SUSSAN LEY: It's not babysitting. And we've got really high-quality early learning in Australia, and children benefit. So, parents are often encouraged to have – for their children to spend more hours. It is number one about returning to work, but at least it's, you know, parents are confident that while their children are there they are learning, they are being educated, they are meeting a lot of social and emotional targets, and when they start school they are absolutely ready. And that's the key because if children start school ready, they are off and racing; if they start school behind they often never catch up.
GRANT GOLDMAN: They'll be behind for the rest of their lives at school, that's true. Yeah – I'd like to know though why New South Wales has the highest number of formal approved child care services in the nation?
SUSSAN LEY: Well I think it reflects the population, and…
GRANT GOLDMAN: I suppose – is it just the population?
SUSSAN LEY: And Sydney being such a large city, so centres are meeting the need. But the demand is still much higher than the supply in many areas. So there’s waiting lists a mile long, some parents are saying, you know, we’re travelling half an hour, an hour out of our way just to drop the children off in the morning, we’re on the waiting list of three centres that we actually drive past…
GRANT GOLDMAN: And sometimes you’ve got to beg to be on the waiting list.
SUSSAN LEY: Sometimes you’ve got to pay to be on the waiting list!
GRANT GOLDMAN: Oh really? No, that’s a bit red hot, to pay to be on a waiting list?
SUSSAN LEY: Well, I mean, there are costs associated with it, but look, I mean centres make their own…
GRANT GOLDMAN: Really? A cost? They write someone’s name down…
SUSSAN LEY: Grant, I think you have to pay to be on the waiting list for some private schools, too.
GRANT GOLDMAN: Well, that’s tough these days too.
SUSSAN LEY: But what I want to emphasise to parents is that they’ve got until the fifth of September to have their say through the Productivity Commission inquiry. So every [indistinct]…
GRANT GOLDMAN: So how do they do that?
SUSSAN LEY: They can log on to www.pc.gov.au...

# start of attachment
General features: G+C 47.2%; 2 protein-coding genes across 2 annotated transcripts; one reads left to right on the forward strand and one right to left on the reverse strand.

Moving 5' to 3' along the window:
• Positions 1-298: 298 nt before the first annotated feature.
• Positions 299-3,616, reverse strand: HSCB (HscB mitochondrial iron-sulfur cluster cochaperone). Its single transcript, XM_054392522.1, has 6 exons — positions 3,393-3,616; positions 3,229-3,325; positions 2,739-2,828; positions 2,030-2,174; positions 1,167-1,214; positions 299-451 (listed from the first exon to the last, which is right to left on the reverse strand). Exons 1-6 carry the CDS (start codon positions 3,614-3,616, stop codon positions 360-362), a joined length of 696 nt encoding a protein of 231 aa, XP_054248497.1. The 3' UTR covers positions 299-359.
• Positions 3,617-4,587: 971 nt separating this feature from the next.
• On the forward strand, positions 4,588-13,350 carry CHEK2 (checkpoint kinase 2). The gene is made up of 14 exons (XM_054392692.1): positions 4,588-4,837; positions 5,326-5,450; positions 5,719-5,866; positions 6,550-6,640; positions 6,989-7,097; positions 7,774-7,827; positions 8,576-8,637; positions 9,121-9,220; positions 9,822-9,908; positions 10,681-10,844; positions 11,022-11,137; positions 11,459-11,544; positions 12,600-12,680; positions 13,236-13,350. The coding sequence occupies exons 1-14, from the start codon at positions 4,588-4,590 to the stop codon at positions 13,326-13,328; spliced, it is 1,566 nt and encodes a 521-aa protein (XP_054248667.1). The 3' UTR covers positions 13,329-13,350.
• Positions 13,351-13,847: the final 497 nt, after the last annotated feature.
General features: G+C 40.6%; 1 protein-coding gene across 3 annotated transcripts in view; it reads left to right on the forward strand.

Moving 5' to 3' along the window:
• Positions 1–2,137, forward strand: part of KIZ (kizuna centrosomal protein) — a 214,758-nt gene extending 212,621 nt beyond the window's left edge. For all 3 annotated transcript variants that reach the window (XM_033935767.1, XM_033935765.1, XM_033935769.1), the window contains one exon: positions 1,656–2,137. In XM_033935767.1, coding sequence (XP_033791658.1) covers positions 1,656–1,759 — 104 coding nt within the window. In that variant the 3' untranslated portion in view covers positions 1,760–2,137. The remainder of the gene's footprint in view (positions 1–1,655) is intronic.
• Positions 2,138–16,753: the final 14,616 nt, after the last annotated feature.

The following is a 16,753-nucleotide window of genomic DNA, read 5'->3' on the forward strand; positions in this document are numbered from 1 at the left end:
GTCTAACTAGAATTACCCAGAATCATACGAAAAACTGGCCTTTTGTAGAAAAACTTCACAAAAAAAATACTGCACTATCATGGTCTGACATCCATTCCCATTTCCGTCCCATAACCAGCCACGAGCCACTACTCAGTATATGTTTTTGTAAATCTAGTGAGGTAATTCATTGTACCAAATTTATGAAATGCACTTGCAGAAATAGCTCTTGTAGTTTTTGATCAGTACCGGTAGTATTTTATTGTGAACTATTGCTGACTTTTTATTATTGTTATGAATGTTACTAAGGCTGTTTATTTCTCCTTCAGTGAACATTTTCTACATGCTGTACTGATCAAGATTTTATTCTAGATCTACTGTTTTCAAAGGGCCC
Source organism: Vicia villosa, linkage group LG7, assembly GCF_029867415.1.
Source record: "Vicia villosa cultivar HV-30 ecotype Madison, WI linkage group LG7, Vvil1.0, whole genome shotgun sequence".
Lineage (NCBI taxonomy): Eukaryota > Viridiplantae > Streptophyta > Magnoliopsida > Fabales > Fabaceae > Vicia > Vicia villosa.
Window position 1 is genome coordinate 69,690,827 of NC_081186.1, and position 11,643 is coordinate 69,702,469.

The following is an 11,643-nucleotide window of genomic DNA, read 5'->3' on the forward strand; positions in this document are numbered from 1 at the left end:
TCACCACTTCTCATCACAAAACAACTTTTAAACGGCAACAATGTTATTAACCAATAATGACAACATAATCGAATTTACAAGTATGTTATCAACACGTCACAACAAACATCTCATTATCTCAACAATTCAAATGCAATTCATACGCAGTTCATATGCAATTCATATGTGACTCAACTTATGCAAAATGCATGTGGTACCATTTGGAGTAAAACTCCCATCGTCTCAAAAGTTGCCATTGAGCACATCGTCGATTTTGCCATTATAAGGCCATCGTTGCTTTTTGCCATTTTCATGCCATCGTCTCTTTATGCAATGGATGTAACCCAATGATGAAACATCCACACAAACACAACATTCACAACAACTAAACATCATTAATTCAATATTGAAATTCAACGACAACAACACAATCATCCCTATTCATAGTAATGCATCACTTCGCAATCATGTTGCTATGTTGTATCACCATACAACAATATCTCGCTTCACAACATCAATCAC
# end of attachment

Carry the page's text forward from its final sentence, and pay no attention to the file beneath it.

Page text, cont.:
GRANT GOLDMAN: Yeah?
SUSSAN LEY: And it’s as simple as sending an email. And look I, as minister here, from all of the peak bodies with beautifully written pieces of paper and submissions that arrive – but what I really love is reading the short, sharp emails from families and from parents. People inside the system who say: this is what it’s like for me. So you can actually do that through this process…
GRANT GOLDMAN: There you are, well I tell you now, you’re going to get a couple of letters from our family because I have a five-year-old in child care; very, very happy with it, but it is expensive, no doubt about that. And the sad part is, while the wife goes out to work, she might earn $60,000 a year and half that goes to childcare [laughs].
SUSSAN LEY: Well some mums tell me they’re working for under $100 a week and they don’t mind because it’s about keeping your place – term in the workforce…
GRANT GOLDMAN: It’s also keeping women sane, because they like to get out of the house a bit and away from the children for a while, it’s good for them.
SUSSAN LEY: What we’re here to do is to support families’ choices and I don’t think the policy settings at the moment are doing that. That’s why I want to improve them.
GRANT GOLDMAN: Perhaps you’re right, good. Whereabouts are you, by the way?
SUSSAN LEY: Well I’m in my office in Canberra, but I’m on my way to Sydney to do a few child care visits. I always like to see what’s happening on the floor, sit down, play with the children, talk to the educators, find out how they’re feeling and so I know that when we do design new policy, it works for everywhere I go.
GRANT GOLDMAN: Well, you’re to be commended for that, that’s the approach that people would be looking for. Lovely to talk to you, thank you.
SUSSAN LEY: Thank you.
GRANT GOLDMAN: All the best. She’s got a lovely voice, too, isn’t it? Sussan – she could be on radio – Sussan Ley. What are your thoughts about child care? I think they do – in the main – a fantastic job, just a little bit expensive, right?